For instance, imagine that our data is split into three subsets [s1, s2, s3], then, applying a 3-fold cross-validation,
- s1, s2 used for training; s3 used for evaluation. This generates a quality estimation q1.
- s1, s3 used for training; s2 used for evaluation. This generates a quality estimation q2.
- s2, s3 used for training; s1 used for evaluation. This generates a quality estimation q3.
- The final quality estimation would be obtain by averaging q1, q2 and q3.
Different versions of cross-validation are very common in machine learning pipelines and sklearn provides a very good coverage for them. In particular, our code uses the function StratifiedKFold which returns multiple collections containing the index of the documents to be used for training and testing in each one of the runs. “Stratified” refers to the fact that the distribution of different categories in the test set is as close as possible as the one in the train set. For example, given a set of 900 women and 100 men, a stratified sample of 100 people must have 90 women and 10 men.
def xval(classifier, train_instances, judgements): log_info('Crossvalidation started... ') cv = cross_validation.StratifiedKFold(np.array(judgements), n_folds=5) avg_quality = 0.0 for train_index, test_index in cv: train_cv = train_instances[train_index] test_cv = train_instances[test_index] train_judgements_cv = judgements[train_index] test_judgements_cv = judgements[test_index] classifier.fit(train_cv, train_judgements_cv) decisions_cv = classifier.predict(test_cv) quality = accuracy_score(decisions_cv, test_judgements_cv) avg_quality += quality log_info('Quality of split... ' + str(quality)) quality = avg_quality/len(cv) log_info('Estimated quality of model... ' + str(quality))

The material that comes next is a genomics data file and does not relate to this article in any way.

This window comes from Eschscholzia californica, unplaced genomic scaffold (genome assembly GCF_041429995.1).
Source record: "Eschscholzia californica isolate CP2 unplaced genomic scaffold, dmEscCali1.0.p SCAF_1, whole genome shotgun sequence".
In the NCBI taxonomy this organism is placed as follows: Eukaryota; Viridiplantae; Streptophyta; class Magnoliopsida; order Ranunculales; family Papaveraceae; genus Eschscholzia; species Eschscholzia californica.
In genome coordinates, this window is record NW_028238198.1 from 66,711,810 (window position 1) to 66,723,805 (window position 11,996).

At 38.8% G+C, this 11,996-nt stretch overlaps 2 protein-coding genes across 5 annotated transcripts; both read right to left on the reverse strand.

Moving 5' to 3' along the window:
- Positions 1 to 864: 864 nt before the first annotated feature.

This code applies 5-fold stratified cross-validation after which, a quality estimation for the accuracy of the classifier is logged. Another method from sklearn, accuracy_score, is used to compute the accuracy of the predictions.
This week, we have focused on improving our code and tooling, and evaluating our solutions instead of trying to improve the quality of the results. This might seem counterintuitive, but I strongly believe that having a good infrastructure and experimental framework is always a good call in the long run. I promise the quality will be improved in the next blogpost about Kaggle…
This is the final program that illustrates all the points expressed in the blogpost.
hi nice tutorial but iam getting following error
File “run.py”, line 91, in run
train_instances = np.array([x[1:] for x in train_data])
Thanks for the comment. The problem you are showing might appear because because you don’t have enough RAM to run the program.
Can you try to run the system with a sample train and test files? The way to do this would be to generate two new files train-sample.csv and test-sample.csv with 1000 lines instead of the full collection. Then you can change the path of the data:
train_data = pd.read_csv(‘data/train-sample.csv’, header=0).values
Then just run the program again and see if you get results.
Tip: You can do this in the shell by using “head -1000 train.csv> train-sample.csv” (and the same for the test set.
finally solved the problem. i saved the test and train instances in .npy format on disk by
using np.save() and then loading the data using np.load(file.npy,mmap_mode=’r’) this considerabely saved my ram and finally got it running 🙂